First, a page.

As for the extras, well, there’s quite a bunch! First up is the major addition to the Blu-ray release, which is the “In-Movie Experience” extra. It’s basically a picture-in-picture commentary, but one that’s thoroughly engaging. Featuring McTeigue, Portman, Weaving, and other members of the cast and crew, they manage to actually talk about the movie and its themes and mostly avoids the standard long pauses and fluff talk that can clutter up a commentary. A great track to list to. After that we get the “Designing the Near Future” featurette, providing a look at how the film’s look was created and designs. Really engaging and very solid stuff. After that we get an interesting featurette on the history of Guy Fawkes with “Remember, Remember – Guy Fawkes and the Gunpowder Plot.” After that is the “Freedom! Forever! Making V for Vendetta, which is a standard press featurette, providing a very light and fluffy look at the movie’s production. After that is excellent, albeit too short, “England Prevails! V for Vendetta and the New Wave in Comics, which looks into the success of English writers in the comic book medium and how they changed the medium itself. The featurette branches out and takes a look at multiple titles, not just V For Vendetta, though that title is the main focus.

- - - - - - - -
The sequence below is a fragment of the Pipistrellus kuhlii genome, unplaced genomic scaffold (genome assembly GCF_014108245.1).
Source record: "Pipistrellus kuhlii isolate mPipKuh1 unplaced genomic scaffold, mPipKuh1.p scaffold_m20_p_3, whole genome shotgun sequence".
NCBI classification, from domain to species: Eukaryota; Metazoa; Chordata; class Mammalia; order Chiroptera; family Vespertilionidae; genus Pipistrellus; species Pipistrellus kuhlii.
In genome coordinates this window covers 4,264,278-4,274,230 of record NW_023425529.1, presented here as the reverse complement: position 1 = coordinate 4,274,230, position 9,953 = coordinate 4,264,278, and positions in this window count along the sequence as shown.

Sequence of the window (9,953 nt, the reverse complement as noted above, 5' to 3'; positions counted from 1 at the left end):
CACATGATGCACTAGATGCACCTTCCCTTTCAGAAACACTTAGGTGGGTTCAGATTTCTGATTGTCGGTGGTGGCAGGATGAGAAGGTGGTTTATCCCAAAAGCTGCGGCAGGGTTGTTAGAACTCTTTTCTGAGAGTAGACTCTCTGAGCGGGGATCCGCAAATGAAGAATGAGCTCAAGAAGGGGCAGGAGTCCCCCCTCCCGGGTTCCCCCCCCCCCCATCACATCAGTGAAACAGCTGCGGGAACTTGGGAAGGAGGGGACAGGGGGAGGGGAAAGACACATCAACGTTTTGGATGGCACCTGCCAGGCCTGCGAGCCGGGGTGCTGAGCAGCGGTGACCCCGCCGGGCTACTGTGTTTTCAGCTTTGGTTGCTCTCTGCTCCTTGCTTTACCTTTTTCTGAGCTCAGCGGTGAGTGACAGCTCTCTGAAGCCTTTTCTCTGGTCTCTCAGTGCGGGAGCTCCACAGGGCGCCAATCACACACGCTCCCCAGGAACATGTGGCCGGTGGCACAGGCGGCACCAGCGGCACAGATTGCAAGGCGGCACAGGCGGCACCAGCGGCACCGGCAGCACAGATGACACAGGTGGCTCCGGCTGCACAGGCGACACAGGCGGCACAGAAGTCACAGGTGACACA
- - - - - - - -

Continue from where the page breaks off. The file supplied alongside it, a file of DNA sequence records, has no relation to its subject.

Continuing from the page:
The disc is rounded off with Natalie Portman’s hilarious Digital Short from Saturday Night Live, which, even though it’s nearly three years old, I will never get tired of it. After words is a music video by Cat Power for a song featured in the movie. The movie’s full-length trailer wraps everything up. A solid, solid collection of extras.
Overall, V For Vendetta was a must-buy for me when it hit DVD and now that it has finally hit Blu-ray, it’s a purchase I can not pass up. It’s a fun enjoyable movie that does pay tribute to the comic book, despite the changes that needed to be made. The action is particularly strong, especially from Weaving and Portman, who hold there own in this multi-layered and engaging film. While I realize this movie may not be everyone’s cup of tea, it’s a strong movie that belongs in everyone’s Blu-ray collection. Definitely worth the upgrade, V For Vendetta comes Highly Recommended.
V For Vendetta is currently available on Blu-ray and DVD.